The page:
What Gearey has managed to do is “capture a kind of realism that you rarely see in cop shows,” he explains. “There’s a well-trodden path with cop shows in Britain. It was time for it to be refreshed and shaken up a bit. Cuffs has a beautiful balance of comedy and drama. It has a wonderful cast. The characters (Gearey) has brought to life inhabit this world perfectly. It feels very fresh and new and honest.”
Philipson, who has worked on other dramas including My Mad Fat Diary and Our Girl, says he was attracted to the project not only by the writing but also by Tiger Aspect.
“Working for the company behind great dramas like Peaky Blinders and Ripper Street was a no-brainer for me,” he says. “The scripts, they fly along. I haven’t seen a script that was such a page-turner for quite a while, and also one that was so jam-packed full of action, characters, events, scenes and locations. The other thing I loved about it was the setting. Setting it in Brighton was a stroke of genius. It’s such a visceral and colourful place in such a small, condensed area. You have a wide variety of people and places and backdrops. I’m amazed it’s never really been used before as a main location for a drama.”
Philipson also has a background in documentaries, and working with the police in particular, so he says it was easy for him to embrace the world in which Cuffs is set.
As for his visual style, the director says he and director of photography Rasmus Arrildt (Forbrydelsen, The Killing) were able to explore a range of techniques, from handheld to steadicam, and using a dolly and track.
“It’s very eclectic, but it really works really well, because the script is eclectic,” Philipson says. “The stories are quite eclectic and fast-paced. You jump around a lot, and there are a lot of protagonists and a lot of different stories. It helps with that. There’s no real one style. It’s everything.”
And, like Gearey, Philipson says the scale of the series and the prospect of bringing together multiple storylines in each episode provided his biggest challenge.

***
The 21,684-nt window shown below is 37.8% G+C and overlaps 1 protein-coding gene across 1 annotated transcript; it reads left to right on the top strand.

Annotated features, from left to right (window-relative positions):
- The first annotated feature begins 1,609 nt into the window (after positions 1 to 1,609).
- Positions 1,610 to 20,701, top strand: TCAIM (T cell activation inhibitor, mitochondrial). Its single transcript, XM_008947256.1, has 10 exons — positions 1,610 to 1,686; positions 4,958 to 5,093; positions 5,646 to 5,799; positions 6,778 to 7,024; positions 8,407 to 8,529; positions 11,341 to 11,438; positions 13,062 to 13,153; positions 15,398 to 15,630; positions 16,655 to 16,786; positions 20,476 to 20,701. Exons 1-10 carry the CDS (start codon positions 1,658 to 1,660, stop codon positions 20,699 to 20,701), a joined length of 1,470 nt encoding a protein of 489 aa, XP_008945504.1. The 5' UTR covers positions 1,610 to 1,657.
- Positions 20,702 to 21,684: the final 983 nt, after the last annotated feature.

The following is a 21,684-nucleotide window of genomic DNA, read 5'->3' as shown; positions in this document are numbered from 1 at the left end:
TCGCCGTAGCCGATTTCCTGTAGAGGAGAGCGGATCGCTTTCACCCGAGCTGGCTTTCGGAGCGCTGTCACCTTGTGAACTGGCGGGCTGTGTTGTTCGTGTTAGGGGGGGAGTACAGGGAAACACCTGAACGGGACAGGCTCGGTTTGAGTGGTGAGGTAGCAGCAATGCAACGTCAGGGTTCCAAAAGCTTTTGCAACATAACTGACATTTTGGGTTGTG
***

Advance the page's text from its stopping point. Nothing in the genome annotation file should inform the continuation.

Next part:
“There’s a lot happening, and a lot of characters. You’ve got to make sure you connect with them quickly and easily, and that every time you go to them, you know exactly who they are,” he explains. “This may be a hindrance, but I’ve loved it. It allowed me to pull together an eclectic cast. The cast have been fantastic, and they’ve brought the characters to life. Everyone is distinctive. You cut to them and you know exactly who they are immediately. They’ve been fantastic to work with.”
The chance to pull off some audacious stunts on screen – including a JCB smashing through a shop window and a car chase across a university campus – were also highlights for Philipson, who says Cuffs has something for everyone.
“We’ve got amazing storylines. It’s very dramatic. It’s surprisingly funny at times,” he adds. “It has a cast where there will be someone there that someone loves to watch, if not all of them. I think it will be a real family pleaser, both young and old.
“The atmosphere on set has been ridiculously funny. I really hope that reflects in the quality of the work, because it’s been a very relaxed set, and there have been a lot of laughs. This job is definitely the most enjoyable, most rewarding job I’ve ever done.”